The Constitutional Grounds for Yeshiva University’s Quarrel with New York City

Sept. 9 2022

Claiming that its decision not to grant official status to an undergraduate gay and lesbian group does not violate New York City’s antidiscrimination laws, Yeshiva University (YU) has argued that it is exempted by specific clauses in these laws granting exceptions for religious institutions. A state judge, however, recently ruled that YU is not an organization with “a religious purpose,” and therefore these exemptions don’t apply. In response, the school has petitioned the Supreme Court to intervene. Michael A. Helfand explains the “bold” legal argument YU is making:

[T]he First Amendment provides religious institutions the right to engage in internal religious decision-making free from governmental interference. Often referred to as the “church autonomy doctrine,” this constitutional principle is well established in numerous legal contexts. For example, it has provided the constitutional basis for why, at times, courts are instructed to stay out of property disputes between warring factions within a church.

This doctrine is also the basis for why houses of worship have the right to hire and fire ministers free from government regulation—why, for example, Orthodox synagogues are constitutionally permitted to reject all female applicants for a rabbinic position even though doing so in any other context would be prohibited sex discrimination. In 2020, the Supreme Court described this principle as providing religious institutions a constitutional guarantee of “independence in matters of faith and doctrine and in closely linked matters of internal government.”

The boundaries of the doctrine, however, are unsettled. What kinds of religious institutions qualify for this sort of protection? And what decisions are the sort of internal religious decision-making beyond the jurisdiction of courts?

Some scholars and judges have suggested that the doctrine should only apply to cases in which solving the underlying dispute would require a court to pick a side in theological questions, but does not apply when a court is simply asked to apply a law prohibiting certain forms of discrimination.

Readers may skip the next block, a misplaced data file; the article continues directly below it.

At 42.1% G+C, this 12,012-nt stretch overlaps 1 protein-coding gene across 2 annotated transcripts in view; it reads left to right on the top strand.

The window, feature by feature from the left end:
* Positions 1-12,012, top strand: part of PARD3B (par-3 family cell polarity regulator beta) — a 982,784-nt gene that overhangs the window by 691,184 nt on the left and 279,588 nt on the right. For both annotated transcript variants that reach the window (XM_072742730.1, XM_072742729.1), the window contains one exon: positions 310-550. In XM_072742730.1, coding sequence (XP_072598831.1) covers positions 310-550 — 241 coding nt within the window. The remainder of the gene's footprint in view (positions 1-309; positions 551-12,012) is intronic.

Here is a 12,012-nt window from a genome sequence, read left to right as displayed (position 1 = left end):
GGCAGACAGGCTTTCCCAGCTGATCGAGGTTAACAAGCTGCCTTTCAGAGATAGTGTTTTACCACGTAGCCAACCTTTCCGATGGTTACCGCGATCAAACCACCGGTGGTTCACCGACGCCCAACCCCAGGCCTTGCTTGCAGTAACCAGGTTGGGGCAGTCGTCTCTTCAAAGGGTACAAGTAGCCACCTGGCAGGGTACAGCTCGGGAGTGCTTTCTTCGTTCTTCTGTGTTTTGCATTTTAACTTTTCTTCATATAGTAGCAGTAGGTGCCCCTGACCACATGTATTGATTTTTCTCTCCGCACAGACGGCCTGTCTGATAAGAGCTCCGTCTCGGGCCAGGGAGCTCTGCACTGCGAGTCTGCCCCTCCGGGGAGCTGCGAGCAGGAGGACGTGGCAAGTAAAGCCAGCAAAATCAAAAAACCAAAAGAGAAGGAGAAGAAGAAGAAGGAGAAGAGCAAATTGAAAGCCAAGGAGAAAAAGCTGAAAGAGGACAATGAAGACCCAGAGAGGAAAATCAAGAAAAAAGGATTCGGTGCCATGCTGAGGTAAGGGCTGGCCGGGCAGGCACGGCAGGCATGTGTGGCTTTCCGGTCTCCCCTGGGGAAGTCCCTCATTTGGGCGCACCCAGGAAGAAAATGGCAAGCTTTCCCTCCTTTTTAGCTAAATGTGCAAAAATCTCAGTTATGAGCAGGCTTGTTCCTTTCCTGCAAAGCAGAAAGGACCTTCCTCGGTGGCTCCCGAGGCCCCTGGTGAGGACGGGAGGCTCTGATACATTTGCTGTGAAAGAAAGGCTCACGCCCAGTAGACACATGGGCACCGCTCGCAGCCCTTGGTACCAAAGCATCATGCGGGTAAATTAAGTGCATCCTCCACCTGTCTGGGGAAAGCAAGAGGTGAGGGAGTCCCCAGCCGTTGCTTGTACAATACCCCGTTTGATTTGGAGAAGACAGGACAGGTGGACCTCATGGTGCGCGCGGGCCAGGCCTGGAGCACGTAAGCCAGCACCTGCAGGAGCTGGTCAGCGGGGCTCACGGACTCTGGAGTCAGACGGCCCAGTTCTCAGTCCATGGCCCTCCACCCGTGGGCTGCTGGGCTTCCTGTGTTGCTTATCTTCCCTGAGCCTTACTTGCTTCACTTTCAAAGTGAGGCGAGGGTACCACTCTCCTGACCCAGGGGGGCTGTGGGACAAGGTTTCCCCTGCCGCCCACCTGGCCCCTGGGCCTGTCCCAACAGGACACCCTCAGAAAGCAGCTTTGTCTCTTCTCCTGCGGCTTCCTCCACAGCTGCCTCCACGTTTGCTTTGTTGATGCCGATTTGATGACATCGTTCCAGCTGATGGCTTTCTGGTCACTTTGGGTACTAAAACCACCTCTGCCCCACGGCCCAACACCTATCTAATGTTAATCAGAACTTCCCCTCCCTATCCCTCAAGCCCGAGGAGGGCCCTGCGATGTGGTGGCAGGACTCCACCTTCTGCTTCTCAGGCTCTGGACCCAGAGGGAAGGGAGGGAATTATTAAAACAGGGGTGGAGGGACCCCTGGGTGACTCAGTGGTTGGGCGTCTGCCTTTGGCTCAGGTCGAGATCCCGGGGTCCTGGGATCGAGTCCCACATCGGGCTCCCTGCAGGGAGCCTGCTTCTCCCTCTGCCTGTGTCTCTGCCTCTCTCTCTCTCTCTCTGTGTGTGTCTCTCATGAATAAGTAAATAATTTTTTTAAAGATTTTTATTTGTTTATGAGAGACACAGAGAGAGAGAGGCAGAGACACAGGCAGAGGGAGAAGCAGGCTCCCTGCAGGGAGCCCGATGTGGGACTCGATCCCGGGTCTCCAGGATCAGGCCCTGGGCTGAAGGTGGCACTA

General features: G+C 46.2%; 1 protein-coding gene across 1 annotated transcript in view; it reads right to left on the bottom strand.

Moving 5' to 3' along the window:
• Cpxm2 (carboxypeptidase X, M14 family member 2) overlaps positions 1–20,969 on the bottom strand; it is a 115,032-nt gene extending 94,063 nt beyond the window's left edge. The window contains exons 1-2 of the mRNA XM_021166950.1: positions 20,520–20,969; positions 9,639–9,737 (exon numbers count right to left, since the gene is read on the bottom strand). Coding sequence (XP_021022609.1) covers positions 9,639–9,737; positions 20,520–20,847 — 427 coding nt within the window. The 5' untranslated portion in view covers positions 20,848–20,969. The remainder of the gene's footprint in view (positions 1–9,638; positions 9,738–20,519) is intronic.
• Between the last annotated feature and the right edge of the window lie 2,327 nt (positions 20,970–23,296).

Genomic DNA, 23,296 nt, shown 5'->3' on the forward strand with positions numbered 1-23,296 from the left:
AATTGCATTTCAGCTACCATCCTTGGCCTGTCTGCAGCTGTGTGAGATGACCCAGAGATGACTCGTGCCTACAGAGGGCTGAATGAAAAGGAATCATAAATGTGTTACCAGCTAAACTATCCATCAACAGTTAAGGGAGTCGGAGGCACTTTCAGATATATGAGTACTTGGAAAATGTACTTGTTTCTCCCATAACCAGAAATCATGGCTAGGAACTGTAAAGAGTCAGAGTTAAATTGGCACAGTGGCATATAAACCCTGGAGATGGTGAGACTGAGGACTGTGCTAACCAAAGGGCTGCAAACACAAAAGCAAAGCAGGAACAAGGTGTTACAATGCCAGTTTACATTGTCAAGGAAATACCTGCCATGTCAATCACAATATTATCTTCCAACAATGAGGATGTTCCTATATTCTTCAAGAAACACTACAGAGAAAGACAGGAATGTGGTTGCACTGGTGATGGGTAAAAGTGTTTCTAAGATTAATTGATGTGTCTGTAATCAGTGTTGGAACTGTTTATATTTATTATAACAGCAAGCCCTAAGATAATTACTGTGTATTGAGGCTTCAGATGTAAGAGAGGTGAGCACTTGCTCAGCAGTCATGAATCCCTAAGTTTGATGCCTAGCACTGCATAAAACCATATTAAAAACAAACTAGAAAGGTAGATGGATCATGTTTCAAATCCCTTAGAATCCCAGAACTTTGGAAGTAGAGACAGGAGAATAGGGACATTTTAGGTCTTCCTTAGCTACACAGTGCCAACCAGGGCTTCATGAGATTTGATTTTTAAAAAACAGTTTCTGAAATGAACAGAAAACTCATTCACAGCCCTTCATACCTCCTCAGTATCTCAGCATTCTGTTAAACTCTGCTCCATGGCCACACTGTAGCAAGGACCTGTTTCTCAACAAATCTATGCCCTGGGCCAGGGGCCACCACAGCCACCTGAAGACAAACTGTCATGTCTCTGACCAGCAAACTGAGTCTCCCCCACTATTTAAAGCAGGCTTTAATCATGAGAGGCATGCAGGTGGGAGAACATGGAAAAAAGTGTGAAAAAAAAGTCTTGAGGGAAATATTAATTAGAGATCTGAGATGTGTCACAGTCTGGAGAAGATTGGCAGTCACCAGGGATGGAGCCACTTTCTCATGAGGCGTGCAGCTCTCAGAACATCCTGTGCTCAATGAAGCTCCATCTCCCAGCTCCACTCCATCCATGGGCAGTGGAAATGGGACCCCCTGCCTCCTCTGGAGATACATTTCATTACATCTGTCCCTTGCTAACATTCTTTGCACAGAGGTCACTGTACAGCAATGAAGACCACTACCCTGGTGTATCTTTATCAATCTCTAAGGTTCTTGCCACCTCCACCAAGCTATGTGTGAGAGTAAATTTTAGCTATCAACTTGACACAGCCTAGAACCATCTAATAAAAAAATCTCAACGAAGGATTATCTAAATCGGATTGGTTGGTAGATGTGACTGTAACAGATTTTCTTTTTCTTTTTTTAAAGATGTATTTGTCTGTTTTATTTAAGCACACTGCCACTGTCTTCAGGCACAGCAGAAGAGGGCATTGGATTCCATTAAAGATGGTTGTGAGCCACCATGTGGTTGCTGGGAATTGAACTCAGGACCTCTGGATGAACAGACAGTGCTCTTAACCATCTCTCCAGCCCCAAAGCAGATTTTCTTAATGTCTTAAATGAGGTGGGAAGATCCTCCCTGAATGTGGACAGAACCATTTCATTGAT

Read more at Forward

More about: Freedom of Religion, Supreme Court, U.S. Constitution, Yeshiva University


Why President Biden Needs Prime Minister Netanyahu as Much as Netanyahu Needs Biden

Sept. 28 2023

Last Wednesday, Joe Biden and Benjamin Netanyahu met for the first time since the former’s inauguration. Since then, Haim Katz, Israel’s tourism minister, became the first Israeli cabinet member to visit Saudi Arabia publicly, and Washington announced that it will include the Jewish state in its visa-waiver program. Richard Kemp, writing shortly after last week’s meeting, comments:

Finally, a full nine months into Benjamin Netanyahu’s latest government, President Joe Biden deigned to allow him into his presence. Historically, American presidents have invited newly installed Israeli prime ministers to the White House shortly after taking office. Even this meeting on Wednesday, however, was not in Washington but in New York, on the sidelines of the United Nations General Assembly.

Such pointed lack of respect is not the way to treat one of America’s most valuable allies, and perhaps the staunchest of them all. It is all about petty political point-scoring and interfering in Israel’s internal democratic processes. But despite his short-sighted rebuke to the state of Israel and its prime minister, Biden actually needs at least as much from Netanyahu as Netanyahu needs from him. With the 2024 election looming, Biden is desperate for a foreign-policy success among a sea of abject failures.

In his meeting with Netanyahu, Biden no doubt played the Palestinian issue up as some kind of Saudi red line and the White House has probably been pushing [Crown Prince Mohammad bin Salman] in that direction. But while the Saudis would no doubt want some kind of pro-forma undertaking by Israel for the sake of appearances, [a nuclear program and military support] are what they really want. The Saudis’ under-the-table backing for the original Abraham Accords in the face of stiff Palestinian rejection shows us where its priorities lie.

Israel remains alone in countering Iran’s nuclear threat, albeit with Saudi and other Arab countries cheering behind the scenes. This meeting won’t have changed that. We must hope, however, that Netanyahu has been able to persuade Biden of the electoral benefit to him of settling for a historic peace between Israel and Saudi Arabia rather than holding out for the unobtainable jackpot of a two-state solution.

Read more at Ynet

More about: Benjamin Netanyahu, Joseph Biden, Saudi Arabia, U.S.-Israel relationship